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Garden Plots Wildly Popular, Wait List Grows

UBC planning to expand public community gardens with new plots in Wesbrook Place.

With planting season in full swing, many residents have begun to focus on their gardens.

While some are content with a garden on their balcony, many others around campus have taken an interest in the growing space offered by the community gardens run by the UNA.

These gardens have been incredibly popular among residents. With over 600 people on the waiting list, the wait time is currently around 4-5 years to access one of 246 available plots on five UNA community gardens.

Wesbrook resident Dominic Willson working on his garden plot in late May. Willson says he focuses on growing staples such as tomatoes, zucchini, carrots, and herbs. (Photo: Emmanuel Samoglou)

During the pandemic, there was a massive spike to the waiting list, and with more people moving onto campus, it is likely the list will keep growing.

Some relief may be in sight though, as there are plans to increase the number of community plots. A new community garden, currently unnamed, is planned for the southeast corner of Wesbrook Place as development occurs there.

“There are 36 plots in the development plan, but this may be subject to change,” a UBC Properties Trust spokesperson says. “The current timeline for completion is contingent on surrounding construction.”

Community gardening has many benefits for residents. It provides residents a way to connect with nature and to grow their own food, allowing access to affordable and nutritious produce.

“Tomatoes do really well here,” says Dominic Willson, a member of one of the community gardens. He also recommends growing herbs, as these plants are a good starting place for beginner gardeners. “Stuff like mint is harder to kill than it is to grow,” Willson says with a laugh.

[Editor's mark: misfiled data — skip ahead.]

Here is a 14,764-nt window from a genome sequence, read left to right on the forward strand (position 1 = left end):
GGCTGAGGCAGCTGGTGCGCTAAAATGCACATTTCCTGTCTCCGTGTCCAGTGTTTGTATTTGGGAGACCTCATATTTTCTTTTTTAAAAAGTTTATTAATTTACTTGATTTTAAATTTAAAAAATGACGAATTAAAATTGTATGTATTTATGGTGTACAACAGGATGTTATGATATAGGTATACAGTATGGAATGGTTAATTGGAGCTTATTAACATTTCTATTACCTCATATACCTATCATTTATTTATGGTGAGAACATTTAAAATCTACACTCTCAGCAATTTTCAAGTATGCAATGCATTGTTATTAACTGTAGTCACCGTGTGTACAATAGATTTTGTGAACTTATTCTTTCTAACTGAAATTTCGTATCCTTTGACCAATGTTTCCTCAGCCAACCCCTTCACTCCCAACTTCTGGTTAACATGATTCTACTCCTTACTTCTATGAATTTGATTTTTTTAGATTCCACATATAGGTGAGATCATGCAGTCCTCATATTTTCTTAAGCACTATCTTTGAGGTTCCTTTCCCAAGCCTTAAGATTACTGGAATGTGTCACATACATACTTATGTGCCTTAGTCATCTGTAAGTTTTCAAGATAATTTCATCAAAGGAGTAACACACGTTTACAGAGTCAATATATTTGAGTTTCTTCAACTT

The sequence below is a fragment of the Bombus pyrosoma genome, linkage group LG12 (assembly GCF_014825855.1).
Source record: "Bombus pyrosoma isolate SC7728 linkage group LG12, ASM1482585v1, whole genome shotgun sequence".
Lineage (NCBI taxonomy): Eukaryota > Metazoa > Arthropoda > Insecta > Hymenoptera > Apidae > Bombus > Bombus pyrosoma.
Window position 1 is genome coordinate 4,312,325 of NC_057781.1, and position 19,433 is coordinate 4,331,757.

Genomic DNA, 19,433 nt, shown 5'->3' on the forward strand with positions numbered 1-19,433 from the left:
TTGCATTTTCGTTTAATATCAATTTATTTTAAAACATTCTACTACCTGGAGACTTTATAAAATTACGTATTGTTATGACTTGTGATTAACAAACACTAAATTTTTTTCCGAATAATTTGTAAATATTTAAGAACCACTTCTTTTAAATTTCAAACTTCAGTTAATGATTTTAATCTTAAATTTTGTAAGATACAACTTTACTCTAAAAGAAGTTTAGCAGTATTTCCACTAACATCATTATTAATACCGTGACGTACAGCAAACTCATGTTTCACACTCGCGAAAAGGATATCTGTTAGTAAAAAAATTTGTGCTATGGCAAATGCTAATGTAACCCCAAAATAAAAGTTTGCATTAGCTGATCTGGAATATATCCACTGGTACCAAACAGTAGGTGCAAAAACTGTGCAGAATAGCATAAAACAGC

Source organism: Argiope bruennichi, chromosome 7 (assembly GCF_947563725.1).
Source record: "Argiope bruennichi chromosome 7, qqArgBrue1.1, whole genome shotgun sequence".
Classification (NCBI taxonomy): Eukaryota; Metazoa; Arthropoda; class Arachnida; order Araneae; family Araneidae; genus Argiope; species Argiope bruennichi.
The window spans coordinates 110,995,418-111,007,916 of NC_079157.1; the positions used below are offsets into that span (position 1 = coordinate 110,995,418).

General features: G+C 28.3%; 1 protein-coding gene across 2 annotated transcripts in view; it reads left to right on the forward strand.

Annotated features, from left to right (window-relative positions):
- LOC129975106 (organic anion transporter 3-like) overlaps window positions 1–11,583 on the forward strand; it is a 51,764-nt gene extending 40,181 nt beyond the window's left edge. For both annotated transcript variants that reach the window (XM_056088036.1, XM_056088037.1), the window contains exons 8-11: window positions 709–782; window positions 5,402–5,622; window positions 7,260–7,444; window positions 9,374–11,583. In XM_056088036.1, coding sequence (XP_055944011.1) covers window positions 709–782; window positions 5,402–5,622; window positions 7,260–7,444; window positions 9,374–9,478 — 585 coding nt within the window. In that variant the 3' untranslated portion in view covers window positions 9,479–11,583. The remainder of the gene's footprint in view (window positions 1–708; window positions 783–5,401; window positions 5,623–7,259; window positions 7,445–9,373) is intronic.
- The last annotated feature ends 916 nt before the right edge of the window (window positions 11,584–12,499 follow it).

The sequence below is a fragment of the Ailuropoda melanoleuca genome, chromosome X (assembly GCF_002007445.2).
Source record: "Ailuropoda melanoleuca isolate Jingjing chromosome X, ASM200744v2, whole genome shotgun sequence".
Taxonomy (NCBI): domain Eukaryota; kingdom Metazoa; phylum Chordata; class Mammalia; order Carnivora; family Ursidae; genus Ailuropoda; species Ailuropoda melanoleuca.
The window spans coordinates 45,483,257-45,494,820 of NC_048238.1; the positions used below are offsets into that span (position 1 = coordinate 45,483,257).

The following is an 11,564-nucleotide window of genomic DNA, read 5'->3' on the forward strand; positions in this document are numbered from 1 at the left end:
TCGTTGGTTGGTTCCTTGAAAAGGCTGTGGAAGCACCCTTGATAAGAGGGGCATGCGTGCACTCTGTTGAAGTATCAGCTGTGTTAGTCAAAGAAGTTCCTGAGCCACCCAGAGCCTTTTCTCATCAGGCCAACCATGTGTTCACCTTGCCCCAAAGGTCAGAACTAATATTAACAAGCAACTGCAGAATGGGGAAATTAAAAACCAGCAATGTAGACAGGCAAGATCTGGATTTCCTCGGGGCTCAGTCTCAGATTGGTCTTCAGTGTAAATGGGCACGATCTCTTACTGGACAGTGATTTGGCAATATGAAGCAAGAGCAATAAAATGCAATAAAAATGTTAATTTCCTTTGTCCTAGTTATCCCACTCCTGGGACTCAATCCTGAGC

The UBC Botanical Garden and Metro Vancouver have also put together the Grow Green Guide, which is available online to help residents figure out what will grow best in their plots.

Community garden plots in Wesbrook Place. (Photo: UNA)


Over the spring and summer months, activity will pick up in the gardens as residents plant a variety of different plants in the community plots. Most grow staples, like beans, tomatoes, or peas.

Some have been trying gailan (Chinese broccoli) and corn, although corn is notoriously difficult to grow in community garden plots, Willson says.

“We personally have not tried too much,” he says. “We just want staples that we can eat.”

One of the most appealing benefits of the community gardens, though, is the sense of community that they foster. The gardens are a great place to meet new people and connect with neighbours. “Especially during COVID, it was really good that we were bumping into people we wouldn’t get the opportunity to meet,” Willson says. “It was really good for us.”

Within the gardens, there is a great sense of community among its members. “We look after each other,” Willson says.


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